Feeling Duped: Emotional, Motivational, and Cognitive Aspects of Being Exploited by Others

Kathleen D. Vohs, Roy F. Baumeister, Jason Chin

Research output: Contribution to journalArticlepeer-review

86 Scopus citations


Feeling duped is an aversive emotional response to the perception of having been taken advantage of in a interpersonal transaction (primarily those involving economic exchange), partly as a result of one's own decisions. The actual likelihood of being duped, as well as the heightened vigilance for it, should increase as a function of opportunity (e.g., information asymmetry that gives one side a big advantage in knowledge) and motivation (e.g., an exceptionally huge payoff may make it worth defrauding a long-term business partner). Being duped produces an aversive self-conscious emotion with a threat of self-blame. There appears to be stable individual differences in the motivation (called sugrophobia) to avoid being a sucker. High sugrophobes will be vigilant and skeptical of potential deals. Low sugrophobes may not even realize in some instances that they were duped. The aversive reaction to feeling duped stimulates counterfactual ruminations that may intensify sugrophobia but also aids in extracting useful lessons.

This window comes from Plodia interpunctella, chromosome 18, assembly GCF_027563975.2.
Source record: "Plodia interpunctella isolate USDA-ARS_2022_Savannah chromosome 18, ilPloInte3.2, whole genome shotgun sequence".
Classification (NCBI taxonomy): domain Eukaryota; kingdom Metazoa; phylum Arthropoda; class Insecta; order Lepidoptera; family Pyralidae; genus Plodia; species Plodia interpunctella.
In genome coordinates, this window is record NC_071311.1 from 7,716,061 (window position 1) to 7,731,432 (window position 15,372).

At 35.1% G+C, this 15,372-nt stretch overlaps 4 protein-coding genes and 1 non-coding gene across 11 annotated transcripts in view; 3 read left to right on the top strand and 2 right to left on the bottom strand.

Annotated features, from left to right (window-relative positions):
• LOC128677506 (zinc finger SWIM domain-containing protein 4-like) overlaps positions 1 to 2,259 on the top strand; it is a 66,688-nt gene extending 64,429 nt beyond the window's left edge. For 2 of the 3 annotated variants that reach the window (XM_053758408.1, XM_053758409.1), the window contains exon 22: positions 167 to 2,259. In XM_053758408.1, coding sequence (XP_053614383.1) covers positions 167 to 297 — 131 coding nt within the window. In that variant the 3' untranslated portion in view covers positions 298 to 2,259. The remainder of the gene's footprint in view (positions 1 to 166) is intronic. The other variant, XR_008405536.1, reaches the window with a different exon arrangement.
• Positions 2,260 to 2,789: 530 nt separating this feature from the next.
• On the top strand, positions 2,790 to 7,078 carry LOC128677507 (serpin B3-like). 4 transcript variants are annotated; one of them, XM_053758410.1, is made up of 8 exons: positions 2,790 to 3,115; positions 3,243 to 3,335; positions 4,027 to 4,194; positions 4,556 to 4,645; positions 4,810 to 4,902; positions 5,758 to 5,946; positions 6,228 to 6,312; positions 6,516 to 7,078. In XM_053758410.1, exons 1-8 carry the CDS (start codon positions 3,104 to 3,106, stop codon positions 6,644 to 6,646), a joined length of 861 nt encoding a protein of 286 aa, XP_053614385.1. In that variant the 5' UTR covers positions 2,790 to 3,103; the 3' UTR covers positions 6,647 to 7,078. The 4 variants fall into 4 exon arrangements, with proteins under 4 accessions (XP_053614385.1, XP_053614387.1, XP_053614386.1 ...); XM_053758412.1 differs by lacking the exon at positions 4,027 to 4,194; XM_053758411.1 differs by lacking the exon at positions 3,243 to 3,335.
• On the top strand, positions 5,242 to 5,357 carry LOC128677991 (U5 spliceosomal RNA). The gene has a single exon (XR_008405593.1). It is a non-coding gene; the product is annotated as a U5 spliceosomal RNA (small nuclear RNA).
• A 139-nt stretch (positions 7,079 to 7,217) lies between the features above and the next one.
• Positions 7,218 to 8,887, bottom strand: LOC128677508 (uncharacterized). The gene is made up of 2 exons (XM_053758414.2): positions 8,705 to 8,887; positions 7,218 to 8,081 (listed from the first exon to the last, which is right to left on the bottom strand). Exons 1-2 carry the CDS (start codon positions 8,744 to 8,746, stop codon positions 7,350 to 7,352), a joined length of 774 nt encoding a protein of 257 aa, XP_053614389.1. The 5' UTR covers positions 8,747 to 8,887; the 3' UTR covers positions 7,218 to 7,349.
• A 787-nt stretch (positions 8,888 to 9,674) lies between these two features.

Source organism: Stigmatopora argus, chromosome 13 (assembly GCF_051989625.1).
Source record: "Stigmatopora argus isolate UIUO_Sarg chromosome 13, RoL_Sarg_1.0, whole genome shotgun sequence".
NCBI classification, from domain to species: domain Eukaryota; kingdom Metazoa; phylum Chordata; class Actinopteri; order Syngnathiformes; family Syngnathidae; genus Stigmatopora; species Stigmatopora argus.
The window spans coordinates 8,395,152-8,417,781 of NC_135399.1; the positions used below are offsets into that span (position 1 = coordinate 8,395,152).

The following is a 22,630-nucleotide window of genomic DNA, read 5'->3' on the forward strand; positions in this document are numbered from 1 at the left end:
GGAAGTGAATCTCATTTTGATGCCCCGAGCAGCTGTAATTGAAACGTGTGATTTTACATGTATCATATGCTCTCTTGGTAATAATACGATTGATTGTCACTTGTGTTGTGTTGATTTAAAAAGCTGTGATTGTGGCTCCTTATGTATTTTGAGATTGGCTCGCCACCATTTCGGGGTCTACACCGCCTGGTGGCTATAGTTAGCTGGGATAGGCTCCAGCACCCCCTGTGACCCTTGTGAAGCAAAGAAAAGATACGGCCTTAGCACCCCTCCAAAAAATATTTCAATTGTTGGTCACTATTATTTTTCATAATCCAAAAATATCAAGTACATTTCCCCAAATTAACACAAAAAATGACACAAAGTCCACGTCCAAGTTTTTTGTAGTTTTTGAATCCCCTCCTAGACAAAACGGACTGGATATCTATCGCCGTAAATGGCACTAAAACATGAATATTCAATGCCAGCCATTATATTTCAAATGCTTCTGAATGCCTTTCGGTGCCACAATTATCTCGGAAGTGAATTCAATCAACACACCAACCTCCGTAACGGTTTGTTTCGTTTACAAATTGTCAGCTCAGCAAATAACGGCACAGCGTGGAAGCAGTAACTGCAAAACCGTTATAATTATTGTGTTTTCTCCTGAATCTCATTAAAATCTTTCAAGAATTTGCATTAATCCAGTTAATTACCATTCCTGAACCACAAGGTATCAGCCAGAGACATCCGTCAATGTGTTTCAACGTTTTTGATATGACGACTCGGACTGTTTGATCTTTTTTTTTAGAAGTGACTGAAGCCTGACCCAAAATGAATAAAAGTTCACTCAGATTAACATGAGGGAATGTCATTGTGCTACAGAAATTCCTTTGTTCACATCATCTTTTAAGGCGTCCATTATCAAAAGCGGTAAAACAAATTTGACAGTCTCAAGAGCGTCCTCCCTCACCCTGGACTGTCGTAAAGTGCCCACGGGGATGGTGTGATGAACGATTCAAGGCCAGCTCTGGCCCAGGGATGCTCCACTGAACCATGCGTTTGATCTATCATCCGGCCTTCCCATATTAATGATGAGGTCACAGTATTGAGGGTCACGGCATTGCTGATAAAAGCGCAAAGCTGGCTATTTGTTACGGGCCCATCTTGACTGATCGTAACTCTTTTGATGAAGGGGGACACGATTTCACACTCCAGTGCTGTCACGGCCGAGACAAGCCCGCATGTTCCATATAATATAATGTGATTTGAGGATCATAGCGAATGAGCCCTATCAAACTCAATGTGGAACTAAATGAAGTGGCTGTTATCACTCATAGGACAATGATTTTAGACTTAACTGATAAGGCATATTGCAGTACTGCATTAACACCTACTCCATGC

Original languageEnglish (US)
Pages (from-to)127-141
Number of pages15
JournalReview of General Psychology
Issue number2
StatePublished - Jun 2007


  • decision
  • duped
  • emotion
  • skepticism
  • sucker
  • trust


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